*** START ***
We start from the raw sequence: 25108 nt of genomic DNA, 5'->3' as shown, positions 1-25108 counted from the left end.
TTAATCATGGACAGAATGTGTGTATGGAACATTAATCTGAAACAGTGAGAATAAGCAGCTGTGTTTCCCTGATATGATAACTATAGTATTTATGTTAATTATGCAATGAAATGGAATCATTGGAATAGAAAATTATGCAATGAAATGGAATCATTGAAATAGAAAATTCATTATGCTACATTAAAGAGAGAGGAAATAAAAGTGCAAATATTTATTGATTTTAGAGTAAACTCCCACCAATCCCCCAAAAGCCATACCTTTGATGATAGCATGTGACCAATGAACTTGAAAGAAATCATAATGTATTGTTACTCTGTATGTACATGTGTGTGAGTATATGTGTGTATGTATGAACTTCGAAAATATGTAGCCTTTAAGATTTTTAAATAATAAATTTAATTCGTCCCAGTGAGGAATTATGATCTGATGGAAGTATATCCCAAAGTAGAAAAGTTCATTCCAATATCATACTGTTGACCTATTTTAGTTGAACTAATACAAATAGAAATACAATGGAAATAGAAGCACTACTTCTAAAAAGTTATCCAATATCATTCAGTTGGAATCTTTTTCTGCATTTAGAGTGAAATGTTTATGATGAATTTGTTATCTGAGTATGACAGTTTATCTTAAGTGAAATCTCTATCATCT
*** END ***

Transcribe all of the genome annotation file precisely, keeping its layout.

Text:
We start from the raw sequence: 25108 nt of genomic DNA, 5'->3' as shown, positions 1-25108 counted from the left end.
TTAATCATGGACAGAATGTGTGTATGGAACATTAATCTGAAACAGTGAGAATAAGCAGCTGTGTTTCCCTGATATGATAACTATAGTATTTATGTTAATTATGCAATGAAATGGAATCATTGGAATAGAAAATTATGCAATGAAATGGAATCATTGAAATAGAAAATTCATTATGCTACATTAAAGAGAGAGGAAATAAAAGTGCAAATATTTATTGATTTTAGAGTAAACTCCCACCAATCCCCCAAAAGCCATACCTTTGATGATAGCATGTGACCAATGAACTTGAAAGAAATCATAATGTATTGTTACTCTGTATGTACATGTGTGTGAGTATATGTGTGTATGTATGAACTTCGAAAATATGTAGCCTTTAAGATTTTTAAATAATAAATTTAATTCGTCCCAGTGAGGAATTATGATCTGATGGAAGTATATCCCAAAGTAGAAAAGTTCATTCCAATATCATACTGTTGACCTATTTTAGTTGAACTAATACAAATAGAAATACAATGGAAATAGAAGCACTACTTCTAAAAAGTTATCCAATATCATTCAGTTGGAATCTTTTTCTGCATTTAGAGTGAAATGTTTATGATGAATTTGTTATCTGAGTATGACAGTTTATCTTAAGTGAAATCTCTATCATCT